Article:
The earliest date Cooper Flagg could accept a college athletic scholarship is in November 2024. But early indications suggest that he could have plenty of options when that time comes.
Flagg, a 6-foot-7-inch basketball forward who will be a freshman at Nokomis Regional High School in Newport this fall, got his first scholarship offer late last month from coach Jared Grasso at Bryant University, an NCAA Division I program in Smithfield, Rhode Island.
“I was just in awe, pretty much,” was the 14-year-old’s immediate reaction to the news.
Flagg and twin brother Ace, a 6-foot-6-inch center, have played travel basketball together at regional and national events for several years and received considerable recognition. Cooper is entering high school as one of the most acclaimed Maine players ever at his level.
He is ranked among the top 100 players nationally in the Class of 2025 by numerous online publications, with his home state of Maine tucked onto lists typically reserved for prodigies from much larger basketball hotbeds.
“I try not to pay too much attention to them,” he said of the listings. “I just keep playing and I know that my game will get me where I want to go.”
College basketball scholarship offers for players so young are rare. Perhaps the most memorable example involved Damon Bailey, a future All-American at Indiana University who in 1986 was offered a scholarship as an eighth-grader by Hoosiers’ coach Bob Knight as chronicled in John Feinstein’s book, “A Season on the Brink.”
The Flagg brothers play on a Maine United travel team coached by former Boston College and University of Maine standout Andy Bedard that earlier this year captured a Zero Gravity National Finals eighth-grade championship.
That schedule has included trips to Boston, Pennsylvania, Virginia, Orlando, Kentucky and Indianapolis.
Flagg and his family are aware of the uniqueness of the early scholarship offer. His mother is Kelly (Bowman) Flagg, a Bangor Daily News All-Maine first-team basketball player in 1994 and 1995 for Nokomis who then played at the University of Maine, where she was part of the 1999 squad that defeated Stanford in the NCAA Tournament.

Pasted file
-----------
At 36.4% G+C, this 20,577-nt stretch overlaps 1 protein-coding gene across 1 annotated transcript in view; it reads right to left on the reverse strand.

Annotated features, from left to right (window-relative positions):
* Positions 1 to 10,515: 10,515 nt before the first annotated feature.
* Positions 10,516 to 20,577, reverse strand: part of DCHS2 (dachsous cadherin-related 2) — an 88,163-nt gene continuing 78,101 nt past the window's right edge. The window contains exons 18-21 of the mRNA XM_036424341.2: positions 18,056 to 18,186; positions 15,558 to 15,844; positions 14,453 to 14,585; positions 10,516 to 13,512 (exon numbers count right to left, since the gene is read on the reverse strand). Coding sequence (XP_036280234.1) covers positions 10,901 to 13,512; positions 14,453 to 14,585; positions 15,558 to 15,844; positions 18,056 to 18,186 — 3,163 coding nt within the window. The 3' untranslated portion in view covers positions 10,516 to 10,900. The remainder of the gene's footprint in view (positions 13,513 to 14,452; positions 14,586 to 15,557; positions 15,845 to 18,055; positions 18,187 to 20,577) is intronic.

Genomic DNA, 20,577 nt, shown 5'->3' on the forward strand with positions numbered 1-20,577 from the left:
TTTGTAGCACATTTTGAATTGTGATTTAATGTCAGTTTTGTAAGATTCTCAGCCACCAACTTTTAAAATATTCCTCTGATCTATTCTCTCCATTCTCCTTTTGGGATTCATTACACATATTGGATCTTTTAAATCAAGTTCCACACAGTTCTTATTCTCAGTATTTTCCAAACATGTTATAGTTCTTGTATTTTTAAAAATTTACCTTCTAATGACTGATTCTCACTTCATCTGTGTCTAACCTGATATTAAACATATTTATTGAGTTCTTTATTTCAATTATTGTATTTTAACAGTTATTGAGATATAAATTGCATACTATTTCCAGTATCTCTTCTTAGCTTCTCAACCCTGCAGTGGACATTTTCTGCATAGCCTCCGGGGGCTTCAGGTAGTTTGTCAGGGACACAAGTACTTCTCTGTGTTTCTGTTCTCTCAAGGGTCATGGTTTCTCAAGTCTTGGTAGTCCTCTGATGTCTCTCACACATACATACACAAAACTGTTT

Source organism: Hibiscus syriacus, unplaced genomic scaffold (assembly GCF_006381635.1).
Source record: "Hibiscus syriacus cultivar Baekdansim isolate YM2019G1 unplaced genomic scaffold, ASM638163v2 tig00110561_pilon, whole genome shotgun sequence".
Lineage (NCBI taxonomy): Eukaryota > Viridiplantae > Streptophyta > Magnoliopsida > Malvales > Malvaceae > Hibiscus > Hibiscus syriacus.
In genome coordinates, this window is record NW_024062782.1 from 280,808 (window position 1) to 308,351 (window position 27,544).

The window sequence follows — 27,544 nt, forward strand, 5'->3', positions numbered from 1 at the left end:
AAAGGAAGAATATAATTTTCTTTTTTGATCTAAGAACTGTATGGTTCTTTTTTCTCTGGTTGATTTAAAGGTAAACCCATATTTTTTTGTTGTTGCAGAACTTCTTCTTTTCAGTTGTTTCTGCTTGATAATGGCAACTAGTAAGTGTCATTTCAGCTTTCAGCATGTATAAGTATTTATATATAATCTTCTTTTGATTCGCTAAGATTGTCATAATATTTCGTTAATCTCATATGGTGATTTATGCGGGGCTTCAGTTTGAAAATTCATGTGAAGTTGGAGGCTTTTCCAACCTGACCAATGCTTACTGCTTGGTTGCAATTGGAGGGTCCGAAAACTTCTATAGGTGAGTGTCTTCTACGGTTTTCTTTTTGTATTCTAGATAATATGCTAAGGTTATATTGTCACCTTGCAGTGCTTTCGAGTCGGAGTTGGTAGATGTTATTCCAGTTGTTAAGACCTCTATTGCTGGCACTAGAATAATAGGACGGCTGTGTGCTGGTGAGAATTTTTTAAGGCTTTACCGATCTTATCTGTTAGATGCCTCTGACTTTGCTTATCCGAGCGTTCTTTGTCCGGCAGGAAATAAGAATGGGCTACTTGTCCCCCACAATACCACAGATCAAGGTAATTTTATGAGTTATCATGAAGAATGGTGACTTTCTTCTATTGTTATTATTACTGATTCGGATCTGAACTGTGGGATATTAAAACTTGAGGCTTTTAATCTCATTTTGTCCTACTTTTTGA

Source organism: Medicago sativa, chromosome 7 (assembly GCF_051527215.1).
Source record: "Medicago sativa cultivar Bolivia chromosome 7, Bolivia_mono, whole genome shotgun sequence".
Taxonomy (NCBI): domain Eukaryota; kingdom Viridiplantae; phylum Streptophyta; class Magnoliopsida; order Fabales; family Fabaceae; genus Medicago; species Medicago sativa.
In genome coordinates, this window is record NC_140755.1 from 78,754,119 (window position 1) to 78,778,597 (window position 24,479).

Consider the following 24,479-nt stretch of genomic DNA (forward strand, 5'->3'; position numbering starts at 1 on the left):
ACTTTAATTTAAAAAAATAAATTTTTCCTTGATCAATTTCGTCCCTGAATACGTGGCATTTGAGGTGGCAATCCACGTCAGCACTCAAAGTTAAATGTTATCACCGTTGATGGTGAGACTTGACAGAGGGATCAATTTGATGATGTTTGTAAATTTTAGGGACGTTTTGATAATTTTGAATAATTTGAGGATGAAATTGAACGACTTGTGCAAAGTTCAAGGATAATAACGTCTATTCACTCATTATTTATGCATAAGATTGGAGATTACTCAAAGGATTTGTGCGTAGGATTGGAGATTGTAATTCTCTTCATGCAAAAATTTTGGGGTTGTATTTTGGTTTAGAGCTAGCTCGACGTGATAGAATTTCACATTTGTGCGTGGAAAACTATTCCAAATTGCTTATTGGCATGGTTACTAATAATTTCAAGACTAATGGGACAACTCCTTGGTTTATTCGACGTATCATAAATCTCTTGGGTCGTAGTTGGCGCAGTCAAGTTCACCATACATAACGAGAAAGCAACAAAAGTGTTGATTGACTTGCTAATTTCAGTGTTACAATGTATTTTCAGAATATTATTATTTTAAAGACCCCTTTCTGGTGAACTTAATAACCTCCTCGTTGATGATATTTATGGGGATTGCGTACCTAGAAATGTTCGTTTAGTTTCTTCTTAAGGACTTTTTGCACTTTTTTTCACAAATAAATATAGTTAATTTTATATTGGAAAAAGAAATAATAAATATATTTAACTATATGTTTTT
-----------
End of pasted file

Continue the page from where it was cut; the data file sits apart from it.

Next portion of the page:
She said Bryant had begun following social media accounts for Maine United and also invited the twins to its prospects camp in August.
Flagg and his family are doing their best to keep the attention in perspective. His mother said he has stayed unassuming although he is on social media and sees much of what is written about him.
“It’s almost like he just drowns out the noise,” she said.
Flagg understands such noise can be a natural byproduct of success at the regional and national levels, but it’s a sacrifice he’s willing to deal with given his dual goals for travel basketball of playing the best competition possible and attracting the attention of college coaches in hopes of landing coveted scholarship opportunities.
“That’s pretty much the point of going to all of these exposures and showcases and tournaments outside the state because a lot of coaches aren’t going to come up all the way to Maine to watch players play,” he said.
The travel basketball season now has slowed a bit as the new school year approaches. That will bring another goal for the Flagg twins as well as classmate and Maine United teammate Dawson Townsend and older brother Hunter, who will be a senior returning to the Nokomis basketball program this winter.
“Our goal has been to win the state championship,” Flagg said. “That’s what we’ve always wanted to do.”